Much research has gone into trying to establish a connection in the US between having a distinctively black name and disadvantage over a lifetime. This column highlights a striking difference between the historical effects of having a black name and today’s effects. While modern black names show up in modern empirical studies as an albatross around the neck of those possessing them, either because those with such names come from worse socioeconomic conditions or face discrimination later in life, historical black names conveyed a large advantage accumulating over an individual’s lifetime.
Lisa D. Cook, Trevon D. Logan, John M. Parman, 13 November 2015
Huailu Li, Kevin Lang, Kaiwen Leong, 28 August 2015
Economic models suggest that competition will prevent those subjected to discrimination from being affected adversely. This column uses an unusual case study of sex workers in Singapore to reveal that having many actors on both sides of the market does not, in fact, eliminate discrimination. Policy intervention remains the best tool to end price discrimination.
Elizabeth Ananat, Shihe Fu, Stephen L. Ross, 28 June 2015
The black-white wage gap persists. Year after year, data tell us that black workers in the US earn less than their white counterparts. This column presents new evidence focused on the notion of race-specific social networks and ‘knowledge spillovers’. Data suggest that a black worker may be less able than an otherwise similar white worker to enjoy knowledge spillovers that arise in predominantly white work environments, suppressing their earnings.
Trevon D. Logan, John M. Parman, 09 March 2015
Racial disparities in socioeconomic conditions remain a major policy issue throughout the world. This column applies a new neighbour-based measure of residential segregation to US census data from 1880 and 1940. The authors find that existing measures understate the extent of segregation, and that segregation increased in rural as well as urban areas. The dramatic decline in opposite-race neighbours during the 20th century may help to explain the persistence of racial inequality in the US.
Pierre Deschamps, José de Sousa, 13 February 2015
Racial wage discrimination can proliferate in labour markets with large frictions because workers facing discrimination find it difficult to relocate. This column presents evidence of the interaction between frictions and discrimination in the English Premier League, the top tier of English football, using the 1995 Bosman ruling as an exogenous shifter. Before the ruling, wage discrimination resulted in teams with more black players outperforming competitors with equivalent payrolls. The decrease in frictions associated with the ruling allows players to escape discrimination by relocating.
Emily Nix, Nancy Qian, 26 January 2015
Race is usually treated as a fixed, exogenous characteristic in academic studies and policy discussions, but a growing body of evidence calls this assumption into question. This column presents evidence from historical US census data that more than 19% of black males ‘passed’ as white, around 10% of whom later ‘reverse-passed’ to being black. Passing was associated with geographic relocation and with better political-economic and social opportunities for whites relative to blacks, providing prima facie evidence that passing was endogenous.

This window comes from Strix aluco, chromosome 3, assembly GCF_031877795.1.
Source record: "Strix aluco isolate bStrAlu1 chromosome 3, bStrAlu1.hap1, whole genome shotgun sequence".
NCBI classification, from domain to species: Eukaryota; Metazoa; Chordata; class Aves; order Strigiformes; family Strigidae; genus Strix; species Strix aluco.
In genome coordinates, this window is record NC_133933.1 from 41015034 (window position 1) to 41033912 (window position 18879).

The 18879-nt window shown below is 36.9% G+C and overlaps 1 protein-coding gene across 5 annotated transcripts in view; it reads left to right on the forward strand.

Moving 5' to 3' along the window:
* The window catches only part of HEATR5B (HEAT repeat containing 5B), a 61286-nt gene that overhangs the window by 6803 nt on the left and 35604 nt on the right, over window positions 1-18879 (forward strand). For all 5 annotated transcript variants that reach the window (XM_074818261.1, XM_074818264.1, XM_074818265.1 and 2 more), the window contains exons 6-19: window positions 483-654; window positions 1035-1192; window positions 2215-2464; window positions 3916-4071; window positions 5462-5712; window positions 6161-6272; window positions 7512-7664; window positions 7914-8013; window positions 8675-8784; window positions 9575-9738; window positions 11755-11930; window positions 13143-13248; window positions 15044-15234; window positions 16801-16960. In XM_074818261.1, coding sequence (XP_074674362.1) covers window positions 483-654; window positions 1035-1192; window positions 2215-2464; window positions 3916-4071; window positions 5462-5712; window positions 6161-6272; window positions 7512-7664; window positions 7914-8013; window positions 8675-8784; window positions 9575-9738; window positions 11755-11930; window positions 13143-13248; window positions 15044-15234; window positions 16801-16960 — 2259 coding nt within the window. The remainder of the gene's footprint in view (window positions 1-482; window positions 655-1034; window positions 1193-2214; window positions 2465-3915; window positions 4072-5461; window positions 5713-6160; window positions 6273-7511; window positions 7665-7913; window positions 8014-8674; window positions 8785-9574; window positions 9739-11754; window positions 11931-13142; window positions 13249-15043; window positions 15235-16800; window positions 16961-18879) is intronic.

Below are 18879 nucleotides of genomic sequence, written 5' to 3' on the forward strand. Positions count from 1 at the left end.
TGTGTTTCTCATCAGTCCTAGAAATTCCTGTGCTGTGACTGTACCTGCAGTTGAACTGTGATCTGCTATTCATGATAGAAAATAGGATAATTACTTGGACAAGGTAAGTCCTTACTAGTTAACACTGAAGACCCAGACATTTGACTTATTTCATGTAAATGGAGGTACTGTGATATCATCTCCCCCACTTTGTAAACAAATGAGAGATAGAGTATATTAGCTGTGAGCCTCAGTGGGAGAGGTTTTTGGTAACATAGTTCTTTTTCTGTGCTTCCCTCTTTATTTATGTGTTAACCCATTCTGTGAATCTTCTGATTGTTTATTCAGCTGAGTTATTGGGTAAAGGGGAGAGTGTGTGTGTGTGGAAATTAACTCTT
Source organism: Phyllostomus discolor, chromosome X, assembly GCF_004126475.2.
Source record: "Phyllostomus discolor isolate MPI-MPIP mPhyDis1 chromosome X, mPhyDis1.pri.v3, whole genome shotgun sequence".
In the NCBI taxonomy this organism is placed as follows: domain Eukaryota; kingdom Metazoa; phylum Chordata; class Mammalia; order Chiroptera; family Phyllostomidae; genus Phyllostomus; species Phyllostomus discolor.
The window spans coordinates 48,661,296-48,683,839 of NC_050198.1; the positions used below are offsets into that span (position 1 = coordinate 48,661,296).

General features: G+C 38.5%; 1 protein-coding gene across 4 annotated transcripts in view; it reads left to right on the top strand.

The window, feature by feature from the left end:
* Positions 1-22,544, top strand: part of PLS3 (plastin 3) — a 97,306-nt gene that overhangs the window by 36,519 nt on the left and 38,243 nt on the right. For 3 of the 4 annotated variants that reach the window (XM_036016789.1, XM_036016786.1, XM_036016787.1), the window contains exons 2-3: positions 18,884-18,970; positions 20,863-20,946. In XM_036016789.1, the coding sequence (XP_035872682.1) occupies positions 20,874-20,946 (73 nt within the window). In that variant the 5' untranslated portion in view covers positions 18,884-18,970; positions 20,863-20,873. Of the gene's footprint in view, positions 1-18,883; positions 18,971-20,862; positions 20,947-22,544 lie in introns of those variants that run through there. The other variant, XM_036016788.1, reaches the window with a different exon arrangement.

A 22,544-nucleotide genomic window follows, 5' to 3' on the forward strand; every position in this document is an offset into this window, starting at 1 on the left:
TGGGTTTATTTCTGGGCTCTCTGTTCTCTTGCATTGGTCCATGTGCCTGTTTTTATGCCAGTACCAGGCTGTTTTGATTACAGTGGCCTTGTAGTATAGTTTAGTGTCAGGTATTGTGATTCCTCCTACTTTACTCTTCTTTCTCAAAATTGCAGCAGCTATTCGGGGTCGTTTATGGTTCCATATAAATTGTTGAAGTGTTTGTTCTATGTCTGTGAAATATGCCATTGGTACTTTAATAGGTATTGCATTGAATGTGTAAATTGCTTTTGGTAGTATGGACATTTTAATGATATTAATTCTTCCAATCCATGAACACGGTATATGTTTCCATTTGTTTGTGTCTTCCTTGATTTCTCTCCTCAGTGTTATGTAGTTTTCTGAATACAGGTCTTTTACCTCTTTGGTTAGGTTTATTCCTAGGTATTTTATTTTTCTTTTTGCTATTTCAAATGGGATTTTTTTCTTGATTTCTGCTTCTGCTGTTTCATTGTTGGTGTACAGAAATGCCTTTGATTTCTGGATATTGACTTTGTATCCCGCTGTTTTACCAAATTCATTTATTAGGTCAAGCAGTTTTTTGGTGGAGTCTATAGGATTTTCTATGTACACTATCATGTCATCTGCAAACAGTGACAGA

Laurent Gobillon, Peter Rupert, Étienne Wasmer, 23 July 2013
The unemployment rate in France is roughly six percentage points higher for African immigrants than for natives. Why? This column argues that the explanation is spatial: recent immigrants tend to have much longer commute times. Research suggests that in the region of 20% of the employment gap between the French minority and the French majority can be put down to commute times, but more research is needed, especially in France where research into the ethnic unemployment gap is scarce.
Graziella Bertocchi, Arcangelo Dimico, 22 July 2012
We evaluate the empirical relevance of de facto vs. de jure determinants of political power in the U.S. South between the end of the nineteenth and the beginning of the twentieth century. Our results indicate that de jure voting restrictions reduce black registration but that black disfranchisement starts well before 1890 and is more intense where a black majority represents a threat to the de facto power of white elites.
Karla Hoff, 24 April 2012
For some, affirmative action is righting one wrong by committing a wrong against another group. But this column presents new theory and evidence suggesting that the influence of social stigma on a person’s self-confidence, self-development and their ultimate success should not be ignored.
Romain Rancière, Amine Ouazad, 16 March 2012
Did the rise in subprime mortgages – predominantly to black and Hispanic borrowers – lead to a fall in racial segregation as people were able to move to more desirable neighbourhoods? This column looks at extensive data on mortgages and changes in the ethnic mix at local schools. It finds that the credit boom that precipitated the global financial crisis may actually have increased racial segregation.
Leah Boustan, Robert A Margo, 12 February 2011
Economists and sociologists have long maintained that mass movement of whites to US suburbs harmed remaining inner city residents by reducing the tax base and fostering isolated racial enclaves. This column argues that white suburbanisation had a silver lining – it indirectly contributed to the rise in black homeownership.
Jennifer Doleac, Luke C.D. Stein, 29 June 2010
Do buyers discriminate based on race? This column describes an experiment in the US that advertised iPods online from black and white sellers. Black sellers received fewer offers at lower prices, doing better in markets with competition amongst buyers and worse in high-crime markets. The authors find evidence of both statistical and taste-based discrimination.